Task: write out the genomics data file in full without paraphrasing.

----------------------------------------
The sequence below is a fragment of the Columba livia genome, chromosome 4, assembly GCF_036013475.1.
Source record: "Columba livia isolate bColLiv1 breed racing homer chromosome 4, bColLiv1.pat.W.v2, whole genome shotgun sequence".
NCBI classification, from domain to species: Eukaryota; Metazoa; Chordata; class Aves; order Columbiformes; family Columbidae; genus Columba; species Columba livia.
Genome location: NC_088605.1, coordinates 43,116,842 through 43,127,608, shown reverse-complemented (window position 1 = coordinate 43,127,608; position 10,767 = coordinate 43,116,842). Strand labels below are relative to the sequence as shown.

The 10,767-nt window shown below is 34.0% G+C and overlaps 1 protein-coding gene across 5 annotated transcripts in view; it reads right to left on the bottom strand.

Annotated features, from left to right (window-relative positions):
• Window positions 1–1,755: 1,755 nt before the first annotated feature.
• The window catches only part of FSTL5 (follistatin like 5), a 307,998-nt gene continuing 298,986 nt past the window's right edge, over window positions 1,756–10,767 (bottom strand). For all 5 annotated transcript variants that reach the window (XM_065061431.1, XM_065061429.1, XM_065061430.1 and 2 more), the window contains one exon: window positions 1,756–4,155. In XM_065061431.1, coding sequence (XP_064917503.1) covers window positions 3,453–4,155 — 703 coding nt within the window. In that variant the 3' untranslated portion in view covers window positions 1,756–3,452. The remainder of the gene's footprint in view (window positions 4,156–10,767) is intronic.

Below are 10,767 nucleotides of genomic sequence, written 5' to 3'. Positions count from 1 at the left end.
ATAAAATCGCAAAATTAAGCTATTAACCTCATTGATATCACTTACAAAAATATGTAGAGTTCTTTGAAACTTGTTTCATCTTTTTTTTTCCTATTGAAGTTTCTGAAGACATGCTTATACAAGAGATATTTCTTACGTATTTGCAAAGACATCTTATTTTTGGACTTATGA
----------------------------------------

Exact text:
The sequence below is a fragment of the Columba livia genome, chromosome 4, assembly GCF_036013475.1.
Source record: "Columba livia isolate bColLiv1 breed racing homer chromosome 4, bColLiv1.pat.W.v2, whole genome shotgun sequence".
NCBI classification, from domain to species: Eukaryota; Metazoa; Chordata; class Aves; order Columbiformes; family Columbidae; genus Columba; species Columba livia.
Genome location: NC_088605.1, coordinates 43,116,842 through 43,127,608, shown reverse-complemented (window position 1 = coordinate 43,127,608; position 10,767 = coordinate 43,116,842). Strand labels below are relative to the sequence as shown.

The 10,767-nt window shown below is 34.0% G+C and overlaps 1 protein-coding gene across 5 annotated transcripts in view; it reads right to left on the bottom strand.

Annotated features, from left to right (window-relative positions):
• Window positions 1–1,755: 1,755 nt before the first annotated feature.
• The window catches only part of FSTL5 (follistatin like 5), a 307,998-nt gene continuing 298,986 nt past the window's right edge, over window positions 1,756–10,767 (bottom strand). For all 5 annotated transcript variants that reach the window (XM_065061431.1, XM_065061429.1, XM_065061430.1 and 2 more), the window contains one exon: window positions 1,756–4,155. In XM_065061431.1, coding sequence (XP_064917503.1) covers window positions 3,453–4,155 — 703 coding nt within the window. In that variant the 3' untranslated portion in view covers window positions 1,756–3,452. The remainder of the gene's footprint in view (window positions 4,156–10,767) is intronic.

Below are 10,767 nucleotides of genomic sequence, written 5' to 3'. Positions count from 1 at the left end.
ATAAAATCGCAAAATTAAGCTATTAACCTCATTGATATCACTTACAAAAATATGTAGAGTTCTTTGAAACTTGTTTCATCTTTTTTTTTCCTATTGAAGTTTCTGAAGACATGCTTATACAAGAGATATTTCTTACGTATTTGCAAAGACATCTTATTTTTGGACTTATGA